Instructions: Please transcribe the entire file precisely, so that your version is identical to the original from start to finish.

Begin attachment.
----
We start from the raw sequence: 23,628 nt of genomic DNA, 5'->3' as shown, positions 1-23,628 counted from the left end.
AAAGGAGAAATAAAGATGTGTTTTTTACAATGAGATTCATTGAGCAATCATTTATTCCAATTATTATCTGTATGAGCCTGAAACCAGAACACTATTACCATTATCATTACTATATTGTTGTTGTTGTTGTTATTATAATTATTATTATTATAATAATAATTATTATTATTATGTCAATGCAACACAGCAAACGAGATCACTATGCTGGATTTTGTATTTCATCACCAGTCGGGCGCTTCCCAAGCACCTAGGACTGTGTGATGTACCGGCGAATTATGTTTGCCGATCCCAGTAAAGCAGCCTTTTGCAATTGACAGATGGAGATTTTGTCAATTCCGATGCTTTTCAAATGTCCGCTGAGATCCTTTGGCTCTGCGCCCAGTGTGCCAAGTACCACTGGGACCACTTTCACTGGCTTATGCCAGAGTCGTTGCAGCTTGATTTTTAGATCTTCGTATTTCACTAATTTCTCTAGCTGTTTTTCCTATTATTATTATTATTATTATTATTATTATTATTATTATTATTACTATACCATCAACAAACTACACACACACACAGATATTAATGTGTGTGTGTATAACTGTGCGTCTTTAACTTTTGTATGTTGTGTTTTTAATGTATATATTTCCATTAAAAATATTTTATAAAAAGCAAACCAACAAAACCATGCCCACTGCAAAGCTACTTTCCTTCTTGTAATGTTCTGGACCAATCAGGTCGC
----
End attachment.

We start from the raw sequence: 23,628 nt of genomic DNA, 5'->3' as shown, positions 1-23,628 counted from the left end.
AAAGGAGAAATAAAGATGTGTTTTTTACAATGAGATTCATTGAGCAATCATTTATTCCAATTATTATCTGTATGAGCCTGAAACCAGAACACTATTACCATTATCATTACTATATTGTTGTTGTTGTTGTTATTATAATTATTATTATTATAATAATAATTATTATTATTATGTCAATGCAACACAGCAAACGAGATCACTATGCTGGATTTTGTATTTCATCACCAGTCGGGCGCTTCCCAAGCACCTAGGACTGTGTGATGTACCGGCGAATTATGTTTGCCGATCCCAGTAAAGCAGCCTTTTGCAATTGACAGATGGAGATTTTGTCAATTCCGATGCTTTTCAAATGTCCGCTGAGATCCTTTGGCTCTGCGCCCAGTGTGCCAAGTACCACTGGGACCACTTTCACTGGCTTATGCCAGAGTCGTTGCAGCTTGATTTTTAGATCTTCGTATTTCACTAATTTCTCTAGCTGTTTTTCCTATTATTATTATTATTATTATTATTATTATTATTATTATTATTACTATACCATCAACAAACTACACACACACACAGATATTAATGTGTGTGTGTATAACTGTGCGTCTTTAACTTTTGTATGTTGTGTTTTTAATGTATATATTTCCATTAAAAATATTTTATAAAAAGCAAACCAACAAAACCATGCCCACTGCAAAGCTACTTTCCTTCTTGTAATGTTCTGGACCAATCAGGTCGC